Customer success and marketing teams need to collaborate for a successful RevOps operation. But how and why?
The why is answered by the numbers. According to the 2017 State of Customer Marketing Report, 90 percent of B2B companies acknowledged that customer marketing is somewhat or very important but just 61 percent are satisfied with the results of customer marketing efforts.
The other 39 percent can improve their customer marketing by aligning marketing and customer success. Here’s how.
Who owns the process for testimonials, case studies, and customer success stories? These are necessary assets for sales and marketing teams. But customer success is the only department that can identify them. There’s no simple answer.
Ideally, customer marketing is owned by a small team or a high-level position which develops processes that benefit sales, marketing, and success; and define metrics so the system can be analyzed and optimized.
In reality, this function is usually split between multiple teams. Here’s how to make it effective with dual-responsibility.
On the success side:
- Case study/testimonial process – It’s easy to identify which customers make for a good advocate, but success teams know the full customer story. Such as how the software solved their problem and what they did to get there. Make the customer the hero for more transparent and open responses.
- Creating a customer network – Facebook and Slack groups, help center forums, and in-person meetings are ways to encourage participation and customer involvement. This makes them more inclined to share their experience and refer others.
On the marketing side:
- Case study/testimonial creation – Once success defines a process, marketers use their knowledge of industry trends and best practices to create an effective final product.
- Creating an industry community – Marketing is tasked with driving engagement with prospects. These contacts may never become customers, but they may look to a SaaS product blog or group for answers to their questions.
All hands on deck:
- Events – Connect face-to-face with potential customers and build brand awareness at a conference as an attendee. Or, organize or sponsor an event if budget is available. This is when success has the chance to present customer awards or give away swag and prizes. Sales and marketing have the opportunity too.
The ROI of Advocacy
Now that the sales process has shifted from outbound to inbound – the new driver of demand is customer experience. This materializes in the form of advocacy i.e. reviews, testimonials, social proof and word of mouth.
Happy customers have always lead to referrals, but with SaaS, the return revenue on referrals is greater. VC Jason Lemkin of SaaStr circulated this idea through his blog and presentation, CLTV Isn’t The Whole Story. Don’t Shortchange Second-Order Revenue.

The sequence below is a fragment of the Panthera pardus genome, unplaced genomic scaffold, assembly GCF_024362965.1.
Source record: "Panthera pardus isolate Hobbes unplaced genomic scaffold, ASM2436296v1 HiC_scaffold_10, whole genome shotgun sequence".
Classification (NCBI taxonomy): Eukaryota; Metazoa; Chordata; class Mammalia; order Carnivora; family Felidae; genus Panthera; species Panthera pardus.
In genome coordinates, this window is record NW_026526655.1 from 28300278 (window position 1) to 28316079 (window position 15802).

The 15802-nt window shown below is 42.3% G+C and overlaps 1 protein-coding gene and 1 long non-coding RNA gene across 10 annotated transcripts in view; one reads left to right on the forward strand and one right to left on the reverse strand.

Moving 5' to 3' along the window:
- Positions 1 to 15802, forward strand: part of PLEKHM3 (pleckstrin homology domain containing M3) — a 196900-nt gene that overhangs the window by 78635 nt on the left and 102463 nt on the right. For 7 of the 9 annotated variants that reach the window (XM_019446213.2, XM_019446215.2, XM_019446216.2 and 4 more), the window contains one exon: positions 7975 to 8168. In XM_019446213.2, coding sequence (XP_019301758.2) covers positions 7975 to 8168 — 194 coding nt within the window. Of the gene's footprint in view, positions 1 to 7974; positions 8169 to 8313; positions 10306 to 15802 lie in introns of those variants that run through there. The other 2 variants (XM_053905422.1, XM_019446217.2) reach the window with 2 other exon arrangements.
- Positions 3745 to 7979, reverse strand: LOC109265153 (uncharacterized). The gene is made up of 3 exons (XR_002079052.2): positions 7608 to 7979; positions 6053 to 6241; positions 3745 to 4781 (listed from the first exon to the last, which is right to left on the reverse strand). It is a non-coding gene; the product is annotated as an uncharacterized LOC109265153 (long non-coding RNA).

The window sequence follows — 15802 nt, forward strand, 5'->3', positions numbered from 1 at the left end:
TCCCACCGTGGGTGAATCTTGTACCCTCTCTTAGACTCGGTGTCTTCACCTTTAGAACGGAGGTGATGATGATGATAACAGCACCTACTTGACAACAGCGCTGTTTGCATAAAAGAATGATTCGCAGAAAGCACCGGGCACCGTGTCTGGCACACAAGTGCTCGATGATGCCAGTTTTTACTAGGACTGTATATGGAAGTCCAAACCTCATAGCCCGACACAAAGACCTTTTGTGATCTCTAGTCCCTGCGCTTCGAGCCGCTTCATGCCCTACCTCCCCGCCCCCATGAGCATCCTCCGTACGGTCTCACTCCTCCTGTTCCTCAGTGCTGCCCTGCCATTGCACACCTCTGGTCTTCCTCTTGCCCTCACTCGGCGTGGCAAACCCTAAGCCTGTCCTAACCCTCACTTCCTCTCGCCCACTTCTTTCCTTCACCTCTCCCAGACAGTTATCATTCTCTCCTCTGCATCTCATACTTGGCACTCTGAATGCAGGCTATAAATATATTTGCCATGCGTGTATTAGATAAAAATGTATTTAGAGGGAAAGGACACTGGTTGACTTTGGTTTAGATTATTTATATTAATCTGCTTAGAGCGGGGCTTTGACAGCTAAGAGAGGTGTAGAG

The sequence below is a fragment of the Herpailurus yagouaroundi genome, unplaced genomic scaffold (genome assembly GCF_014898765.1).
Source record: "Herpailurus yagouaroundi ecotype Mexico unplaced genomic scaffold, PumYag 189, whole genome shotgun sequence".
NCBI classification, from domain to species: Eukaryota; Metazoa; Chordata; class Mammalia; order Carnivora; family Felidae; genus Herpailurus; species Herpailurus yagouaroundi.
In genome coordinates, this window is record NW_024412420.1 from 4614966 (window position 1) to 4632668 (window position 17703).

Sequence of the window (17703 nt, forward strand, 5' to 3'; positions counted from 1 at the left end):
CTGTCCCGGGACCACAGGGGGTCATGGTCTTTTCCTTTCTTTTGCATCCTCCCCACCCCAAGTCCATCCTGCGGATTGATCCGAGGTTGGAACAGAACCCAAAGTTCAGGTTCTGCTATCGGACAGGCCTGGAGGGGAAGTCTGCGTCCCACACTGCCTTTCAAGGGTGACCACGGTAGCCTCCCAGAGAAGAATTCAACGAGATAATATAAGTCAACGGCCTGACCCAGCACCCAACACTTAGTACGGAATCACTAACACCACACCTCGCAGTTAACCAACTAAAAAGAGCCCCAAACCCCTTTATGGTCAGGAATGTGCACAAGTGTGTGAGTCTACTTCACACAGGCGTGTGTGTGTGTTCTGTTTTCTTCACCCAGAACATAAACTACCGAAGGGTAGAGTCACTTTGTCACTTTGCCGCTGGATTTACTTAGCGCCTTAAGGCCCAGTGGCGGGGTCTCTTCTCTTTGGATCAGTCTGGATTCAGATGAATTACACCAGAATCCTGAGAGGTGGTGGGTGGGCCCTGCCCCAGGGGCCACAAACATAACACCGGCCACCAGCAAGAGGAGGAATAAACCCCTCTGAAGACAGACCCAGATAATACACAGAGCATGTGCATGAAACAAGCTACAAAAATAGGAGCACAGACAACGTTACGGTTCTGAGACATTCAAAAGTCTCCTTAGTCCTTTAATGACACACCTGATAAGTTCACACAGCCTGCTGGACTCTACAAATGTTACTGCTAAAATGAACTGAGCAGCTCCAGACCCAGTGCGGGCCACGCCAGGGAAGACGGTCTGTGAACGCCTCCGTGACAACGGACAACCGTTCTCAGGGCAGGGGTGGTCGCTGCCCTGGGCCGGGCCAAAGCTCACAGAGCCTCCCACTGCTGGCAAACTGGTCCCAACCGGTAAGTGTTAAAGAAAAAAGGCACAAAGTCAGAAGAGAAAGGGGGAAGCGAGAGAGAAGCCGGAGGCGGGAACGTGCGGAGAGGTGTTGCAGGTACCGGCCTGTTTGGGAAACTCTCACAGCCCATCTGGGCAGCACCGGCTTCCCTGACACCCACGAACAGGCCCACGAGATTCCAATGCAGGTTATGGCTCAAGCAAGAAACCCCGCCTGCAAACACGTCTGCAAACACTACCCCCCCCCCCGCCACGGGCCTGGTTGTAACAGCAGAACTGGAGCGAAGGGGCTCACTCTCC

The paraphrased example demonstrates the value of second order revenue.
- Let’s say a $12,000 annual contract is sold.
- Onboarding goes well, and support is reliable, the customer success manager guides users into adoption and onto growth.
- The customer promotes the product within his network. A year later, one referral buys another $12,000 of ARR.
- After three years, with an average of $3,000 in upsells per year, the customer moves on to a new gig.
- He wants to impress his new boss by bringing in a new tool that he can show results with. Another $12,000 annually.
|($12,000 x 3yrs) + ($12,000 x 2yrs) + ($3,000 x 3yrs) + $12,000 = $81,000|
The original sale accounts for $81,000. About 225 percent more than if the customer would have just stayed three years and churned with no upsells or referral.
A Standard for the Target Customer Profile
If marketers are seeking a particular customer type, sales is focusing on another, and success is supporting a Frankenstein of the two – growth will be stunted.
Take for an example a company selling a project management tool.
- The marketing team is putting together guides about how to be an effective manager of remote workers and doing webinars about scaling remote teams.
- The sales team is choosing the path of least resistance, selling to teams that communicate in-person as they overcome the shortcomings of the messaging system.
- The success team is finding that it’s easy to help small teams who use the tool daily, but difficult to help managers of large teams put in enough time to be successful.
- This conundrum is even greater when you throw in the goals and desires of product teams, developers, and executives.
This is a complex problem and involves all corners of the organization. The first steps of the solution both involve transparency.
Data centralization. Data is the opinion killer. Don’t let departments or long-tenured employees act on assumptions about what is or isn’t successful. Use proprietary or SaaS tools so every employee can access data and view it in an actionable way.
Customer Transparency. That Fortune 500 company finally signed the dotted line. The sales teams high five, marketing feels like their campaign is coming to fruition, and the CEO sends out a gif-laced email. But in reality, they weren’t a good customer fit. Churn will rear it’s ugly head eventually, but the takeaway may be amiss company-wide.
All teams should get the good and bad when it comes to customer usage and feedback. This can be done via email, all-hands meeting, Slack, etc. Regardless, just as successful customers provide an opportunity to boost morale and productivity, there is ample opportunity to learn from poor fit customers.